Endothelial Cells adhered on a three-dimensional matrix. This image shows that the cell morphology adapts to the architecture of the substratum following its contours. Matrix in green, Cell nuclei in blue, Cytoskeleton in red

Endothelial Cell in contact with a contoured surface follows its architecture. The Cytoskeleton (red) perfectly overlays the lines of the scaffolding architecture (grey).

Portray of the scaffolding architecture (green) covered by endothelial cells (cytoskeleton in red, nuclei in blue)

Ring of Cells: Endothelial cells in a three-dimensional matrix follow the contour of the substratum. In this case the matrix has a mesh-type architecture and the cells create rings by avoiding the mesh pores.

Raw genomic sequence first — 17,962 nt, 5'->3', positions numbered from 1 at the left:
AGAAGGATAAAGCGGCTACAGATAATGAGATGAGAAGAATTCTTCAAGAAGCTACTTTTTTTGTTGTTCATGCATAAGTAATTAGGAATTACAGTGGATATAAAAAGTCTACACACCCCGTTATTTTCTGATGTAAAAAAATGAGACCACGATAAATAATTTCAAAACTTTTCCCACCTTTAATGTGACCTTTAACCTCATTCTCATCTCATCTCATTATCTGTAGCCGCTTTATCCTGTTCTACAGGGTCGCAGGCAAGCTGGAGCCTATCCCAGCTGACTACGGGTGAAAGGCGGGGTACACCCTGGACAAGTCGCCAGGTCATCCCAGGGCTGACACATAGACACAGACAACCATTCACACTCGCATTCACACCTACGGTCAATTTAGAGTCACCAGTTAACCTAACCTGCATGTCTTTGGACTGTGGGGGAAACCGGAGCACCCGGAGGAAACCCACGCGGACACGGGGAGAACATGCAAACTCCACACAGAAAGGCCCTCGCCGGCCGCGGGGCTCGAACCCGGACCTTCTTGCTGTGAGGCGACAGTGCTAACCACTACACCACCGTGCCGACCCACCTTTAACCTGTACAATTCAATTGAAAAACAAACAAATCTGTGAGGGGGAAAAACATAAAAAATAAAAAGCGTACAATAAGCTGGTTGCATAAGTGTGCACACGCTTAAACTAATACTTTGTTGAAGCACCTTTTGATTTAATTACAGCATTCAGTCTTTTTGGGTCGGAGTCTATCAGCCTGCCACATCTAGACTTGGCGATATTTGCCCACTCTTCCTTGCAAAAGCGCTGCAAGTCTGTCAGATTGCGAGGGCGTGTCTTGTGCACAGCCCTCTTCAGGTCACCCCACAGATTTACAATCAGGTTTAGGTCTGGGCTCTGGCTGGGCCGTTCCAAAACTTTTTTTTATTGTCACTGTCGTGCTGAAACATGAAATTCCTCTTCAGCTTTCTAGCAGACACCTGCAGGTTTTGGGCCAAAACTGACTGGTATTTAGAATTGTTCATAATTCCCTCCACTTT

Endothelial Cells adapts to the underlying architecture by “bending” or “wrapping to” according to the specific strut dimensions. (Matrix in green, Cytoskeleton in red, Nuclei in blue)

Endothelial Cells on a flat two-dimensional substratum have a completely different morphology, dictated this time by the absence of three-dimensional architecture. Cells appear homogenous and mono-dimensional.

Cytocouture mood board is composed of inspirational images from the world of metabolic Japanese architecture, microscopic endothelial cells, the unisex garments by Rad Hourani, and textures and structures that remind us of the connection between living tissue and the textiles we use to protect our bodies and display our identity.


Cytocouture design concept it’s based on Dr. Laura Indolfi’s endothelial cells research. When these cells are growing they adapt and follow the shapes of the scaffold like structure that they are resting on and according to that shape they have specific behaviors and release different factors. The goal of this research is to repair damaged blood vessels by providing customized therapy. To learn more about the research please click on the link below for an explanatory video.

Fashion Design, Scientific Research